God bless America! God bless America! God bless America!

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What is Conservatism?

To me, conservatism is about believing in the principles on which this country was founded. Those principles are grounded, not in the unlimited powers of government to regulate every aspect of our lives, but in our inalienable rights to life, liberty, and the pursuit of happiness. Everyone understands what’s meant by life and liberty, but the pursuit of happiness clause is not always clear to people. The government doesn’t guarantee anybody’s happiness. But what it does guarantee is that each of us has the right to pursue whatever happiness may mean to us, as individuals, in whatever way we see fit, as long as it doesn’t infringe on the rights of anybody else. That’s a powerful concept.

What makes this country unique among all nations is the fact that our founding fathers believed so strongly in individualism that they placed the rights of the individual above the rights of the collective society, or the “common good.” From its inception, this country was founded on the precepts of individual freedom and individual responsibility. As an American, you have the freedom to live your life however you choose to live it. But the corollary of that freedom is that you also have to take responsibility for your life, and the choices you make, and the consequences of those choices.

It’s not the role of the government to protect you from yourself, or from your own bad choices, poor judgment, or ignorance. That’s up to you. It’s also not up to the government to provide you with basic necessities, like food, shelter, medical care, employment, recreation, or anything else, save the protection of your individual rights. All those are your responsibility to provide for yourself and your dependents. But, by the same token, neither does the government have the right to take away what is yours to provide those things for others.

The concept of private property is fundamental to the realization of individual freedom. What you earn by the fruits of your labor, your mind, your creativity, talents, and the skills you’ve worked to develop, belongs to you and you alone. You may choose to share what’s yours with whomever you want, but that, too, is up to you. It’s not up to the government to take what you earn and redistribute it to those who can’t, or won’t, or don’t earn.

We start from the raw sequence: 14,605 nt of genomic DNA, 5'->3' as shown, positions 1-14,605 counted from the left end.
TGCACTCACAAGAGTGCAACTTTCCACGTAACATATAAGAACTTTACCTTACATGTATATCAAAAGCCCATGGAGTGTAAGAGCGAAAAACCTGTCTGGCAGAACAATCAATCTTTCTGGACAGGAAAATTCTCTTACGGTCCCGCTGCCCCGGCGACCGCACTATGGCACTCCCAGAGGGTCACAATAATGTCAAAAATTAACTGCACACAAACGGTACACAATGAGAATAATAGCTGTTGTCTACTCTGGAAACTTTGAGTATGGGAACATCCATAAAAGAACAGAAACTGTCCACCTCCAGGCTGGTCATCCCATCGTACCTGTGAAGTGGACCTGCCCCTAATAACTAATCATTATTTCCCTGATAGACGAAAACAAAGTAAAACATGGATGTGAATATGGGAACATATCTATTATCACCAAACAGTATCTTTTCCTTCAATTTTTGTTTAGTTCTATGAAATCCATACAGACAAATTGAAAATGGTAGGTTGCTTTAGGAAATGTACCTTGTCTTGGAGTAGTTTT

Our founding fathers recognized that, to maximize individual freedom, you have to limit the powers of government. The only truly legitimate role of the government is to protect your rights from being infringed upon by others. Quite simply, the purpose of government is to protect me from you, and you from me, and both of us from a common enemy. Locally, that means law enforcement and criminal justice. Nationally, that means a strong military. I support both.

I’m not against all taxation. I recognize that you don’t get something for nothing. The protection of my rights as a citizen, and our national sovereignty, is worth a lot to me. And I’m willing to pay for that. But I’m not willing to pay for everything else anybody wants that they can’t afford to pay for themselves. If you want something of value, you have to provide value in return. Just because you can’t afford something, doesn’t give you the right to take it out of my pocket. Nobody owes you anything, except what you earn.

The other fundamental building block of a free society is the free market. Some people confuse the phrase “free market” with “big business.” Those two concepts are orthogonal. A free market simply means that every transaction is entered into by the free will of the participants, with no coercion. A free market transaction is always win-win because, if either party doesn’t believe he’s getting more value than what he’s exchanging for it, he can walk away from the transaction. When the government imposes subsidies, tariffs, price controls, quotas, or other regulatory constraints upon the free market, it only serves to circumvent the free will of the people to choose how best to spend the money we earn, under the premise that the government knows what’s best for us better than we do.

The basic building blocks of freedom are free will, free markets, private property, and limited government. And that’s what conservatism in America is about.